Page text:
Bosch IoT Suite as a core component

How does the solution work in practice? As Schreivogel explains: “The measuring device draws in air, which is then analyzed by various sensors. The corresponding values are determined on the basis of this data. In Europe, the focus is primarily on particulate matter and NO2. In Asia, issues like carbon monoxide (CO) and sulfur dioxide (SO2) are also important. The solution’s modular structure allows us to measure exactly the values that our customer needs.”

According to Schreivogel, the measurement process is a bit like looking for the proverbial needle in a haystack: in the case of NO2, for example, the Immission Monitoring Box has to detect a concentration that is roughly 1,000 times lower than the level for a typical exhaust gas sensor.

In addition, factors such as temperature or humidity can falsify the result. To prevent this, the hardware must be adapted to the environmental conditions. Additionally, software is used to adjust the data in order to obtain a meaningful measured value.

After pre-processing on the device, the data is sent to the cloud via the mobile network, where the services of Bosch IoT Suite are used. The Bosch IoT Insights data management service helps to administer the data and prepares the information in customizable dashboards. Users can thus quickly get an overview and draw insights from the data.

In addition, the interaction of Bosch IoT Device Management (Digital Twin) and Bosch IoT Rollouts (Update Management) ensures that software updates are carried out efficiently and conveniently over-the-air. “Not only can we roll out bug fixes; we can also optimize the devices’ software functions,” says Schreivogel. “For example, when it comes to compensating for environmental influences such as temperature or humidity in the measured values.”

The solution in action

Various cities around the world are already relying on the Bosch solution: the Immission Monitoring Box is currently being used in Germany, France, Croatia, India and Vietnam. London, too, is using it to take air quality measurements. “As a first step, we are creating transparency with our solution,” says Schreivogel. “Cities now have a better idea of where they need to take action to improve air quality – and can measure the success of these actions.”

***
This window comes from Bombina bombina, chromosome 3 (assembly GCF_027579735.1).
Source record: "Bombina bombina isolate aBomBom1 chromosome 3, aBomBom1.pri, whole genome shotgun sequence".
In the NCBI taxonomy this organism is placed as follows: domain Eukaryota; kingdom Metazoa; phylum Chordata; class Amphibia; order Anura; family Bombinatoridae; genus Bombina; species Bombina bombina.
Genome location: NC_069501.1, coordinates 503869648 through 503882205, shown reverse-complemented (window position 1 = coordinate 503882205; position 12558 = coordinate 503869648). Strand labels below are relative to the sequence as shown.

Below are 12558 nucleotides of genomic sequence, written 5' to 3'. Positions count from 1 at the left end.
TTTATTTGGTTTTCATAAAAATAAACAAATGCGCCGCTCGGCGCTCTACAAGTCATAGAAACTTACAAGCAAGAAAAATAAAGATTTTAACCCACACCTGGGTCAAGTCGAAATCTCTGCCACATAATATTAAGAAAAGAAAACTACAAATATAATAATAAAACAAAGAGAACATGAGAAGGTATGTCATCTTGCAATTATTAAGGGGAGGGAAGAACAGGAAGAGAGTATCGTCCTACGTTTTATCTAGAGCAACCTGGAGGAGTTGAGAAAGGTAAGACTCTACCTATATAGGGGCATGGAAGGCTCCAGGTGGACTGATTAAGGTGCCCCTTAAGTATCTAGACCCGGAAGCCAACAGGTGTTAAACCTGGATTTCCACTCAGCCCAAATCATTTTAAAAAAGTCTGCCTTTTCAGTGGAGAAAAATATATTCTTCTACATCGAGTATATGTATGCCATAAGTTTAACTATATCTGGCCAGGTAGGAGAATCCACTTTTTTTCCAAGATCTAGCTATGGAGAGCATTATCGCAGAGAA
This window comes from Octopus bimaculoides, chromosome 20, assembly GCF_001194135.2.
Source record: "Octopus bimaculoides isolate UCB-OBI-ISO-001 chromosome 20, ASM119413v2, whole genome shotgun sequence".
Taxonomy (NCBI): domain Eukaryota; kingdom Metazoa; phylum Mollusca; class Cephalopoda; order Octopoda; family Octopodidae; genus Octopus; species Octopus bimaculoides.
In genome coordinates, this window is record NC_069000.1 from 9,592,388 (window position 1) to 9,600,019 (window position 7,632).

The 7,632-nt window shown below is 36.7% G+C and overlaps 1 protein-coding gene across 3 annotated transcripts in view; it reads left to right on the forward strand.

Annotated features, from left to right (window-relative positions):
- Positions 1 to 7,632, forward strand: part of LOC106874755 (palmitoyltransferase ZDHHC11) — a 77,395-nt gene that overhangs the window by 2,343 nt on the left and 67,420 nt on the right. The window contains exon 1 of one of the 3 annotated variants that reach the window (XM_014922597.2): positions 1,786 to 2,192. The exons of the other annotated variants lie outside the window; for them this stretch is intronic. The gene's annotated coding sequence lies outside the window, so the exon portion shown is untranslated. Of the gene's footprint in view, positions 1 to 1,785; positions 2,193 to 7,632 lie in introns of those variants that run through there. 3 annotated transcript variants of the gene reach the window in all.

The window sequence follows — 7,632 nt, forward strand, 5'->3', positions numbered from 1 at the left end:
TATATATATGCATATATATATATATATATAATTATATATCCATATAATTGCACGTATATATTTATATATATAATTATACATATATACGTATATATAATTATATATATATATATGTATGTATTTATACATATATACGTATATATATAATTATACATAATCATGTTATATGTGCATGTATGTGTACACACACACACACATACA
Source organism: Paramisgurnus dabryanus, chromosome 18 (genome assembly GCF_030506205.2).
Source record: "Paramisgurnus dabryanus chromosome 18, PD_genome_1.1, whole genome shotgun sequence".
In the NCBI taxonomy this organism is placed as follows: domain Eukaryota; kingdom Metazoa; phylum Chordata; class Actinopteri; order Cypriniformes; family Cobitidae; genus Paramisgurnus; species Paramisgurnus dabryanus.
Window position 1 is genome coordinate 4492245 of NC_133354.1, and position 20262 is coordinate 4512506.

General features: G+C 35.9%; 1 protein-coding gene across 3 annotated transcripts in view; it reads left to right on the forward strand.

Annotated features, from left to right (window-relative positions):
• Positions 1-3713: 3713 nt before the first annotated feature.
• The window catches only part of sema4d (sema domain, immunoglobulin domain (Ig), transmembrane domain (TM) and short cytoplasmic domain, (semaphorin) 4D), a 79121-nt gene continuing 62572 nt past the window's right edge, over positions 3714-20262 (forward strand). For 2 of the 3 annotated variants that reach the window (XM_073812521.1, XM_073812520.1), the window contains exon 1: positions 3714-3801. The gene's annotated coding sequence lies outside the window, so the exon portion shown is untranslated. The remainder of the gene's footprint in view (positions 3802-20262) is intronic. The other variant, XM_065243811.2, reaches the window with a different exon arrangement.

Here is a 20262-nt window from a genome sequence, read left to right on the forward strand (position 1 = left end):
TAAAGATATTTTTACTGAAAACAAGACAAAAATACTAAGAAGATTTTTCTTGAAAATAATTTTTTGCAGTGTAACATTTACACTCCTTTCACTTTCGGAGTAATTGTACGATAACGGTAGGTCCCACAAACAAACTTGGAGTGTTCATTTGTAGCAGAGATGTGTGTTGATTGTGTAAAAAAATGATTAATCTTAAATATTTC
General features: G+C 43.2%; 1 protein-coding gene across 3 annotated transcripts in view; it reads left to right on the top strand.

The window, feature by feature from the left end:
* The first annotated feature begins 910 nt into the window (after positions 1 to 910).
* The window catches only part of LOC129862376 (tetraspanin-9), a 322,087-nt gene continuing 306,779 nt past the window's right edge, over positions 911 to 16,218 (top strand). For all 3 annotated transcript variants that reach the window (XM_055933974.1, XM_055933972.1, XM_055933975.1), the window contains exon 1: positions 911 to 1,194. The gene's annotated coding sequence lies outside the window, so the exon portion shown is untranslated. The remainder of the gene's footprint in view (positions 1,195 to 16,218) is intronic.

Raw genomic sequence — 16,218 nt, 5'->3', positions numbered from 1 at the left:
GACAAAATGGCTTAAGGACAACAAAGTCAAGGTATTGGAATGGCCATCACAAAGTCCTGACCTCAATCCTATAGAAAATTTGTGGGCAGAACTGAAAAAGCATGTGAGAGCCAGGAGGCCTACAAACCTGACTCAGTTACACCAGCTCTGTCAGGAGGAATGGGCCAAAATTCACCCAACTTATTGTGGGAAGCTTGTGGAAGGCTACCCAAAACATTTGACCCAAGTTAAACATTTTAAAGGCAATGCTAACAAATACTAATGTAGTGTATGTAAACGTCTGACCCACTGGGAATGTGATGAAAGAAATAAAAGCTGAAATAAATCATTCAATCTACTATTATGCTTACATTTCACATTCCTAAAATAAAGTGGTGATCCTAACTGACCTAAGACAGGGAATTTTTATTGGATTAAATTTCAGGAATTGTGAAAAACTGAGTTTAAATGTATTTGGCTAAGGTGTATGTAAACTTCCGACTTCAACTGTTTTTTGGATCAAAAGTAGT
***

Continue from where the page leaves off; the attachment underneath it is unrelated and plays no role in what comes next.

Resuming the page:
What do such measures look like? One parameter is traffic. With the help of intelligent traffic control, for example, exhaust emissions can be reduced at busy intersections, improving air quality. “You always have to make sure you actually fix the problem instead of just moving it to another part of the city,” Schreivogel explains. Accordingly, cities need to continually test the effectiveness of measures and keep refining them. “London, for example, has implemented different traffic light circuits and then observed how the immission distribution developed in an entire neighborhood.”

But it’s not just cities that benefit from the solution. “One trend is measuring air quality near industrial facilities,” Schreivogel says. “There are some countries where the impact of industrial plants on the environment needs to be proven. So, it makes sense to build a network of our measurement devices around a given factory.”